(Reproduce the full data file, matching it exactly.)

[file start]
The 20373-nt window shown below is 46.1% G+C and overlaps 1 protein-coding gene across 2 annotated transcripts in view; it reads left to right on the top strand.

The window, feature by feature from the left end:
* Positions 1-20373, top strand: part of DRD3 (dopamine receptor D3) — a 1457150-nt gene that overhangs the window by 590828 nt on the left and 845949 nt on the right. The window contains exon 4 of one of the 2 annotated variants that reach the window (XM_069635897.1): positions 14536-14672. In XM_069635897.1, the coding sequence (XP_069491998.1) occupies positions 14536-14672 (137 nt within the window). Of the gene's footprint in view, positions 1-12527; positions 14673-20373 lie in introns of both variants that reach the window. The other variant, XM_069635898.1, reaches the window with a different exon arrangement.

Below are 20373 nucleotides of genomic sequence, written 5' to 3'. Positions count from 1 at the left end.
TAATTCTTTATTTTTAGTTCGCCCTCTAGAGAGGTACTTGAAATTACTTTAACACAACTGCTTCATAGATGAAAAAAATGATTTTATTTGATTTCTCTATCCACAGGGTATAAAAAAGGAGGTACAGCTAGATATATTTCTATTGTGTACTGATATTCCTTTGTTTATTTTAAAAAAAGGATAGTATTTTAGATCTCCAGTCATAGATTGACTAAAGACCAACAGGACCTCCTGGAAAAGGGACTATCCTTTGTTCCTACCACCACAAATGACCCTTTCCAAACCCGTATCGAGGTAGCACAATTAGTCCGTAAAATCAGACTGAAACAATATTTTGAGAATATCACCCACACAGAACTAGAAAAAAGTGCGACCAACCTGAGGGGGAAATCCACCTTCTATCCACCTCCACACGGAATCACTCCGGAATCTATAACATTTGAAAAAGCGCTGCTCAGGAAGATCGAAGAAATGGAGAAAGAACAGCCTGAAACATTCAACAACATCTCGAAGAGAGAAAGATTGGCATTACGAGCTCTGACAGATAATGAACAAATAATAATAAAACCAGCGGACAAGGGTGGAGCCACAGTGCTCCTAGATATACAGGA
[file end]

The 20373-nt window shown below is 46.1% G+C and overlaps 1 protein-coding gene across 2 annotated transcripts in view; it reads left to right on the top strand.

The window, feature by feature from the left end:
* Positions 1-20373, top strand: part of DRD3 (dopamine receptor D3) — a 1457150-nt gene that overhangs the window by 590828 nt on the left and 845949 nt on the right. The window contains exon 4 of one of the 2 annotated variants that reach the window (XM_069635897.1): positions 14536-14672. In XM_069635897.1, the coding sequence (XP_069491998.1) occupies positions 14536-14672 (137 nt within the window). Of the gene's footprint in view, positions 1-12527; positions 14673-20373 lie in introns of both variants that reach the window. The other variant, XM_069635898.1, reaches the window with a different exon arrangement.

Below are 20373 nucleotides of genomic sequence, written 5' to 3'. Positions count from 1 at the left end.
TAATTCTTTATTTTTAGTTCGCCCTCTAGAGAGGTACTTGAAATTACTTTAACACAACTGCTTCATAGATGAAAAAAATGATTTTATTTGATTTCTCTATCCACAGGGTATAAAAAAGGAGGTACAGCTAGATATATTTCTATTGTGTACTGATATTCCTTTGTTTATTTTAAAAAAAGGATAGTATTTTAGATCTCCAGTCATAGATTGACTAAAGACCAACAGGACCTCCTGGAAAAGGGACTATCCTTTGTTCCTACCACCACAAATGACCCTTTCCAAACCCGTATCGAGGTAGCACAATTAGTCCGTAAAATCAGACTGAAACAATATTTTGAGAATATCACCCACACAGAACTAGAAAAAAGTGCGACCAACCTGAGGGGGAAATCCACCTTCTATCCACCTCCACACGGAATCACTCCGGAATCTATAACATTTGAAAAAGCGCTGCTCAGGAAGATCGAAGAAATGGAGAAAGAACAGCCTGAAACATTCAACAACATCTCGAAGAGAGAAAGATTGGCATTACGAGCTCTGACAGATAATGAACAAATAATAATAAAACCAGCGGACAAGGGTGGAGCCACAGTGCTCCTAGATATACAGGA